Moves to store Internet Connection Records (ICRs) too will need careful study. The Government claim that this is not a return to weblogs, one of the many reasons we blocked the draft Communications Data Bill and what Anderson said no operational case had been made for. It will be up to Government to prove to the Joint Committee that this is not the case and until then I remain suspicious of the Home Secretary asking for more powers.

My position is clear, the Liberal Democrats will make sure the public’s concerns are heard. We are the only ones who can be trusted on this.

* Tim Farron is Liberal Democrat Spokesperson on Agriculture and MP for Westmorland and Lonsdale.

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  • I read the headline and thought “Oh dear!” I read the article and thought “Not bad”!
    Yes, it would seem that Tim has taken the time to read and obtain good console.

    >”Moves to store Internet Connection Records (ICRs) too will need careful study.”
    The other area that needs careful study is just what is encapsulated in the broadly defined term “Communication Service Provider”, as it currently stands, this massively widens the net beyond the telecoms companies and ISP’s.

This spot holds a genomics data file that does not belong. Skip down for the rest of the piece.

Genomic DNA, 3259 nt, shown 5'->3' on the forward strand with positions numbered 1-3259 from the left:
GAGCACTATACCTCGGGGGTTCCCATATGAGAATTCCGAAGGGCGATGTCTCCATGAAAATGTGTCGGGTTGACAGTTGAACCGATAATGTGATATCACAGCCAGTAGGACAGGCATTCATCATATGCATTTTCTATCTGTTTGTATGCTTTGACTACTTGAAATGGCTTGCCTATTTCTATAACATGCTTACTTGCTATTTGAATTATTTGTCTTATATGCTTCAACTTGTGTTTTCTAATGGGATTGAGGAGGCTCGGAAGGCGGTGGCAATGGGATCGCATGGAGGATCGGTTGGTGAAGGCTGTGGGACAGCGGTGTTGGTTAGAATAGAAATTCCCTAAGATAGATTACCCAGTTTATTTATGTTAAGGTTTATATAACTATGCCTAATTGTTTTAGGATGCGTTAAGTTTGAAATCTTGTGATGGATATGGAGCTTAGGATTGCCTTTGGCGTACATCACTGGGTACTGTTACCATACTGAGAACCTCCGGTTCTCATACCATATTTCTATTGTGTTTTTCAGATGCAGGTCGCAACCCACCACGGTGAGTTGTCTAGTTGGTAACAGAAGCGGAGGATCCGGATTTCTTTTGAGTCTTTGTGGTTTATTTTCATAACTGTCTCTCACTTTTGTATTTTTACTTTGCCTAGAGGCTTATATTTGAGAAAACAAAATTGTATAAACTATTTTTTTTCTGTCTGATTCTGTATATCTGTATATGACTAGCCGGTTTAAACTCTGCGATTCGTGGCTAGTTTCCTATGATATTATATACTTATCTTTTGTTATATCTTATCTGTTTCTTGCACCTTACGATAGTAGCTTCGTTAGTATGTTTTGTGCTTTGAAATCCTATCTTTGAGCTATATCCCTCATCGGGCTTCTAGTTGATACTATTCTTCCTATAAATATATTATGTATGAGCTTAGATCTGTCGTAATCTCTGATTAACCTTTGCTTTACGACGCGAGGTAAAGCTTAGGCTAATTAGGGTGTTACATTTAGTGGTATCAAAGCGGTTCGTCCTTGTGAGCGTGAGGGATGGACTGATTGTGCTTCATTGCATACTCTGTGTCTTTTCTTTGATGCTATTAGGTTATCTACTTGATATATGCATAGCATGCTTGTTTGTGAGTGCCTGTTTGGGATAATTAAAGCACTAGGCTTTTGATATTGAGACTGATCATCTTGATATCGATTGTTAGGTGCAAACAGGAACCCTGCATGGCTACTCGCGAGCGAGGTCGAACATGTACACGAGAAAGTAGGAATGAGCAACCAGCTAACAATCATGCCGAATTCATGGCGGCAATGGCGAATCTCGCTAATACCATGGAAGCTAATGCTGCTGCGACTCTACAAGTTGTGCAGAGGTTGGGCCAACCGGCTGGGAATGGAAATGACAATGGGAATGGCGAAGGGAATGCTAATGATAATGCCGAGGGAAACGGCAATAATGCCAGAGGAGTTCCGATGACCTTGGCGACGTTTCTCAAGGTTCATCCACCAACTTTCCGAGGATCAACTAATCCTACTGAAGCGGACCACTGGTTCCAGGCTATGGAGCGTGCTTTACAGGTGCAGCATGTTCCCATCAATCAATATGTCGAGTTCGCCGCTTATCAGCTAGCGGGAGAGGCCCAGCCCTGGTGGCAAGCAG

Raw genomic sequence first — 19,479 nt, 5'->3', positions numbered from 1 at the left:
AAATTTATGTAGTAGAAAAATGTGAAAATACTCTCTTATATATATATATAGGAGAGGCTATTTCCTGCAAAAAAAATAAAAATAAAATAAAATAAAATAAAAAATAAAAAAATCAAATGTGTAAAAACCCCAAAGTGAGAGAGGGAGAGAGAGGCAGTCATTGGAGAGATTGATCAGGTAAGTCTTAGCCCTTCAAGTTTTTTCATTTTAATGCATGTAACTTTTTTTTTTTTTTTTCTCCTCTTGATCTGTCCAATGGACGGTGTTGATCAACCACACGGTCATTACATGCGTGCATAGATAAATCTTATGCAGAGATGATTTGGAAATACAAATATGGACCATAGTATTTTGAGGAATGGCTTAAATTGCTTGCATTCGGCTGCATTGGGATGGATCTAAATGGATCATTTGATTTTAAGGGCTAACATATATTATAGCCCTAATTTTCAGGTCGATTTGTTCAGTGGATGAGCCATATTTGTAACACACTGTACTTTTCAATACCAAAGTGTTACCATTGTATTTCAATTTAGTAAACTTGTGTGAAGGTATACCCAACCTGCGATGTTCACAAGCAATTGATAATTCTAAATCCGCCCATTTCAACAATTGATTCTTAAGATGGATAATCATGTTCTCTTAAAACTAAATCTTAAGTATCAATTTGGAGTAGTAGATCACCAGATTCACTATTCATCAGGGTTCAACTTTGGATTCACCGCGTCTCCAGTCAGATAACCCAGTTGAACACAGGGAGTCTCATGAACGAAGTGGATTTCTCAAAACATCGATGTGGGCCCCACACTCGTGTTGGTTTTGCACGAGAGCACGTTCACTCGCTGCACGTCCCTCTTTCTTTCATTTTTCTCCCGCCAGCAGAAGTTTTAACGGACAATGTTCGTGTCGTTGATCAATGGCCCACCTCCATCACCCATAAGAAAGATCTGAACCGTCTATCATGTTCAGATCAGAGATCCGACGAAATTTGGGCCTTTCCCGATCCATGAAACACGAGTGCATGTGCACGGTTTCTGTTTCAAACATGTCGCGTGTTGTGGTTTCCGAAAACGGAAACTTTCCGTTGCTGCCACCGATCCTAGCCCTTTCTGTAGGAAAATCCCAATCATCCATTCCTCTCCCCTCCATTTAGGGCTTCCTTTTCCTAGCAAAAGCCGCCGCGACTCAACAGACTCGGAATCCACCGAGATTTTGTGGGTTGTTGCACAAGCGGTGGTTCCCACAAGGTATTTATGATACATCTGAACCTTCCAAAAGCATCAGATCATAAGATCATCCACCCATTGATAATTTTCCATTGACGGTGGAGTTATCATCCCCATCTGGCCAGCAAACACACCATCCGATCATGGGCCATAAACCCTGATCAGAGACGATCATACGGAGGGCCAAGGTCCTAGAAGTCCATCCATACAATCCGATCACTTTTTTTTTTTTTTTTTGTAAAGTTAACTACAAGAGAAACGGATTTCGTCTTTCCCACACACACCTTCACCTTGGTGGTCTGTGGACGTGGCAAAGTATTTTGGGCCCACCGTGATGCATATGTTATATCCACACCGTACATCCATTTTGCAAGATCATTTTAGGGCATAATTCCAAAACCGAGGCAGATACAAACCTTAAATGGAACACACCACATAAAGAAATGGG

• Glad Tim is looking seriously at this. There is a limit to what we can do with eight MPs, but the rest of us can damn well make some noise on social media, and in our local press, etc. It’s one area we all more or less agree on, as Liberals, surely. One way to get publicity on this is would be a public row with any Liberal peer who goes on the media to back the Government position.

    Now, what about the likely vote on Syrian intervention…? How are we lining up on that? Of our eight, four were For in 2013, and four DNV…

  • David Allen 11th Nov '15 - 7:14pm